Queens Park Rangers boss Mark Warburton says his side will take the knee ahead of Tuesday’s league game at Millwall.
However, Warburton says the club will “show solidarity” with the cause after some Millwall fans booed players taking a knee at The Den on Saturday.
“It is the right thing to do,” he said.
Millwall hosted 2,000 home fans for their Championship match against Derby County at the weekend after the second national lockdown was lifted, but the return of spectators was overshadowed by the pre-match incident.
The Lions have said they were “dismayed and saddened” by the actions of a section of their support.
The Millwall Supporters’ Club said the booing was not motivated by racism, but instead in opposition to the political views held by the Black Lives Matter organisation.
Players, officials and staff at Premier League and English Football League games have been taking a knee before games since the 2019-20 season restarted in June in order to show their support for the movement for racial equality.
However, QPR did not take the knee ahead of their game at Coventry in September – with former England striker Ferdinand saying the message of the gesture had been lost, and that actions were needed to bring about change in football.
Rangers have given individuals at the club a choice over whether to participate in the pre-match gesture since then, but Warburton says all his players have agreed to take the knee when they travel to The Den to face the Lions.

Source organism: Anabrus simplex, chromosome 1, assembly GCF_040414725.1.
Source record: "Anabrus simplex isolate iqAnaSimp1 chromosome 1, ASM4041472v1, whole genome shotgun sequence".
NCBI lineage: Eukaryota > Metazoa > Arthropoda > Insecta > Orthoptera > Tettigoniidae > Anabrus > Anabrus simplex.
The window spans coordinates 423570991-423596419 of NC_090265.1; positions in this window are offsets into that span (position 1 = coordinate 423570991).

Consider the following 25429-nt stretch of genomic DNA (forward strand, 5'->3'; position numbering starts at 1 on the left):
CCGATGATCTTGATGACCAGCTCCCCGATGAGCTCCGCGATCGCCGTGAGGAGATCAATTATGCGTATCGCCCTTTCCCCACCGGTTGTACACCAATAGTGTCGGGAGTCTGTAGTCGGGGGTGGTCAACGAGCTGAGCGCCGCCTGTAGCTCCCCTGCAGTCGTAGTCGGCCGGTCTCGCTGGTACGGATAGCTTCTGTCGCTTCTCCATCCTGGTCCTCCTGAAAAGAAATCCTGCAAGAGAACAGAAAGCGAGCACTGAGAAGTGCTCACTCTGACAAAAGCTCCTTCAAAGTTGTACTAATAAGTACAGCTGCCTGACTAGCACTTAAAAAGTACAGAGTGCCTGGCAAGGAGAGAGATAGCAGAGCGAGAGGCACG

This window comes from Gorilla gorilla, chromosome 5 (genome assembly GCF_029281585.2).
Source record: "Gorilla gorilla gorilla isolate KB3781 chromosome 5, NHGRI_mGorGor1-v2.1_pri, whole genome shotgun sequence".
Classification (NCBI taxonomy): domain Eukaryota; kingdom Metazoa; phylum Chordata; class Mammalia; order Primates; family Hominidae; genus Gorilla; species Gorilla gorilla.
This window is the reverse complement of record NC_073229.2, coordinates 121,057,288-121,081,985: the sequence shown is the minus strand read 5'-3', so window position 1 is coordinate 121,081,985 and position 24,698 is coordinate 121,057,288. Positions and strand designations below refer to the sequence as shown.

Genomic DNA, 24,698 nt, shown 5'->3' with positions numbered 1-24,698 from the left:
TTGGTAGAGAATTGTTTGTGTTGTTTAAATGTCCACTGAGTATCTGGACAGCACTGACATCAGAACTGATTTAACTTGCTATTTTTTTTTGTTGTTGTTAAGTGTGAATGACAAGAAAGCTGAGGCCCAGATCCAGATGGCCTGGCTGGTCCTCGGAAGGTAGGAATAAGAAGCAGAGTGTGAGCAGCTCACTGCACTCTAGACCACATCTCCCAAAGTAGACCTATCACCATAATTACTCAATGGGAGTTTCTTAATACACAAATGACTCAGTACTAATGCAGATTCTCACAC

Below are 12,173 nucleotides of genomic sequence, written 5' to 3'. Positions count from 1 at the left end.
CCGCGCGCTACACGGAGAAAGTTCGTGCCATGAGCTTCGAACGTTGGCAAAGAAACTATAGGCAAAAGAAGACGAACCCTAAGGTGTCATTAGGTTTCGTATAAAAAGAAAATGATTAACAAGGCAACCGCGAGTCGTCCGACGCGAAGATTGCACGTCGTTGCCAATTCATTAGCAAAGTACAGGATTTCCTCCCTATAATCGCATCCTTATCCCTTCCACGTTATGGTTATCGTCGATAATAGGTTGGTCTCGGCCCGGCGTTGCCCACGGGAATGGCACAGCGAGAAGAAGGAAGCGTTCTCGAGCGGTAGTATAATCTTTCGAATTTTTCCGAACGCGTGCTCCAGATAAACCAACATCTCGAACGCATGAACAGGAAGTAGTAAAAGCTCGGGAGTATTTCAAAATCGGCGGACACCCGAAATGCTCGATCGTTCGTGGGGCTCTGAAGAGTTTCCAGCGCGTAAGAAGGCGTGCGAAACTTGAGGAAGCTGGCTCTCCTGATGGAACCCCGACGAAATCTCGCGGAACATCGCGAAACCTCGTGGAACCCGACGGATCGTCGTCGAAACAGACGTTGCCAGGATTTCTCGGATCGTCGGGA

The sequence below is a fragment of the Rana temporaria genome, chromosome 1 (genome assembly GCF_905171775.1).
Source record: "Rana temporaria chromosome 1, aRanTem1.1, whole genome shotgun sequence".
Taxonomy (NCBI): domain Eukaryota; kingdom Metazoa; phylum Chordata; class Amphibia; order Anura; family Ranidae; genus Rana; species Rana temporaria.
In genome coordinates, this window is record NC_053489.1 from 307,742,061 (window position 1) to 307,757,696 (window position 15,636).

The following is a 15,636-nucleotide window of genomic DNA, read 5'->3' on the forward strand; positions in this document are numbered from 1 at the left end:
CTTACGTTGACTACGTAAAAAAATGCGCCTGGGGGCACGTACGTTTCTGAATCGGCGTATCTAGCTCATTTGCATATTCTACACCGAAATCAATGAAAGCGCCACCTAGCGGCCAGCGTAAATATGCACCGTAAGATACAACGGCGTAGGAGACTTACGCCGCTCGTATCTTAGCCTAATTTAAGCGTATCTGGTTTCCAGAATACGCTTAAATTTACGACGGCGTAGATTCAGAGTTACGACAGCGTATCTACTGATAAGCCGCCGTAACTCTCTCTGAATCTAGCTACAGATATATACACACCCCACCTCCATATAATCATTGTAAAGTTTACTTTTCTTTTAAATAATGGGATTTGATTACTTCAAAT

“In light of certain events, we will stand solidly behind the cause and our players will take the knee,” Warburton said.
“We will show solidarity because we will not tolerate any form of discrimination. But we are a club that take positive action and do not get involved in token gestures. Les’ words were succinct and very clear.
“Moving forward, people will do what they think is the right thing.”
Meanwhile, Football’s Black Coalition (FBC) has called on club owners to take an active stance against racism.
The body, launched by black coaches along with former and current players, said the “disgraceful and disheartening” scenes at The Den show how far the game has to go in dealing with racial discrimination.
“Closed stadiums were both a shelter and a sanctuary for players on the pitch from the continuous hostility to black players and racial justice,” a statement from the FBC said.
“Re-opening sparsely attended stadiums should be seen as a green light to identify these so-called fans and educate them if possible – but if they’re not willing to listen, to kick them out of the game for good.
“It’s now time for owners to step up. They need to get officials together and deliver an inclusive plan to take an active stance against racism.”